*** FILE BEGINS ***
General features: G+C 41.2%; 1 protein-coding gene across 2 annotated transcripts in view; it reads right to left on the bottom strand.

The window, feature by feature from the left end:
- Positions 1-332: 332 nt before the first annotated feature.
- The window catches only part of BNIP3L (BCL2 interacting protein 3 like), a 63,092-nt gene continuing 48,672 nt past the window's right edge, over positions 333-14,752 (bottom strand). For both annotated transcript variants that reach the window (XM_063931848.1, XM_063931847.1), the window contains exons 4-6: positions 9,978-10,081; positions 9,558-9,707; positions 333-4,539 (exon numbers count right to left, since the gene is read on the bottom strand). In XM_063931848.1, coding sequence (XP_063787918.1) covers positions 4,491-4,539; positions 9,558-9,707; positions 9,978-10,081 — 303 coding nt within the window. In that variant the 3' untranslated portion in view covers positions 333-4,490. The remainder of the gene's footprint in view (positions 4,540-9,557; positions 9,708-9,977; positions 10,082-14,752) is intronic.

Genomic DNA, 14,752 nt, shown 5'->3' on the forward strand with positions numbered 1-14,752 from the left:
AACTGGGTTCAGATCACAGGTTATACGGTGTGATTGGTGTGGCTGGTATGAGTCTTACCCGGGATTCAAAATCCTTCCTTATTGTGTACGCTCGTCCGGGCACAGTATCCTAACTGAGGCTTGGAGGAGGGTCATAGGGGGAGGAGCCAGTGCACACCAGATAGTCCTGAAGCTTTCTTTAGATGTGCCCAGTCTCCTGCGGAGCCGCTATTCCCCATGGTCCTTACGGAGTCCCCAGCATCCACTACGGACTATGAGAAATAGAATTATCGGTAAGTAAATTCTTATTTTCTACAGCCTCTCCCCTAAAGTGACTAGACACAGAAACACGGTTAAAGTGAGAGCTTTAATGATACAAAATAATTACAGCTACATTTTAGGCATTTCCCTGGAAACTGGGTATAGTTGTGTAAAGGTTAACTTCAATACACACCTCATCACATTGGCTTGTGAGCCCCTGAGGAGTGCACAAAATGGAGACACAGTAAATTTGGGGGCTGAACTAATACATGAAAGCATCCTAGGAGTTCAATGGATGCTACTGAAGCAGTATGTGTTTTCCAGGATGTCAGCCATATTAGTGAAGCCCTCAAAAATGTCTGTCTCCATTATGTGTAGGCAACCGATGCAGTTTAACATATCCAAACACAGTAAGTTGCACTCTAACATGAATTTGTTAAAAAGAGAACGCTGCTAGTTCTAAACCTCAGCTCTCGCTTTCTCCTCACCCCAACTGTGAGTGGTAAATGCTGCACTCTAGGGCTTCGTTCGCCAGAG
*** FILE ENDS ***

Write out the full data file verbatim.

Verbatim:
General features: G+C 41.2%; 1 protein-coding gene across 2 annotated transcripts in view; it reads right to left on the bottom strand.

The window, feature by feature from the left end:
- Positions 1-332: 332 nt before the first annotated feature.
- The window catches only part of BNIP3L (BCL2 interacting protein 3 like), a 63,092-nt gene continuing 48,672 nt past the window's right edge, over positions 333-14,752 (bottom strand). For both annotated transcript variants that reach the window (XM_063931848.1, XM_063931847.1), the window contains exons 4-6: positions 9,978-10,081; positions 9,558-9,707; positions 333-4,539 (exon numbers count right to left, since the gene is read on the bottom strand). In XM_063931848.1, coding sequence (XP_063787918.1) covers positions 4,491-4,539; positions 9,558-9,707; positions 9,978-10,081 — 303 coding nt within the window. In that variant the 3' untranslated portion in view covers positions 333-4,490. The remainder of the gene's footprint in view (positions 4,540-9,557; positions 9,708-9,977; positions 10,082-14,752) is intronic.

Genomic DNA, 14,752 nt, shown 5'->3' on the forward strand with positions numbered 1-14,752 from the left:
AACTGGGTTCAGATCACAGGTTATACGGTGTGATTGGTGTGGCTGGTATGAGTCTTACCCGGGATTCAAAATCCTTCCTTATTGTGTACGCTCGTCCGGGCACAGTATCCTAACTGAGGCTTGGAGGAGGGTCATAGGGGGAGGAGCCAGTGCACACCAGATAGTCCTGAAGCTTTCTTTAGATGTGCCCAGTCTCCTGCGGAGCCGCTATTCCCCATGGTCCTTACGGAGTCCCCAGCATCCACTACGGACTATGAGAAATAGAATTATCGGTAAGTAAATTCTTATTTTCTACAGCCTCTCCCCTAAAGTGACTAGACACAGAAACACGGTTAAAGTGAGAGCTTTAATGATACAAAATAATTACAGCTACATTTTAGGCATTTCCCTGGAAACTGGGTATAGTTGTGTAAAGGTTAACTTCAATACACACCTCATCACATTGGCTTGTGAGCCCCTGAGGAGTGCACAAAATGGAGACACAGTAAATTTGGGGGCTGAACTAATACATGAAAGCATCCTAGGAGTTCAATGGATGCTACTGAAGCAGTATGTGTTTTCCAGGATGTCAGCCATATTAGTGAAGCCCTCAAAAATGTCTGTCTCCATTATGTGTAGGCAACCGATGCAGTTTAACATATCCAAACACAGTAAGTTGCACTCTAACATGAATTTGTTAAAAAGAGAACGCTGCTAGTTCTAAACCTCAGCTCTCGCTTTCTCCTCACCCCAACTGTGAGTGGTAAATGCTGCACTCTAGGGCTTCGTTCGCCAGAG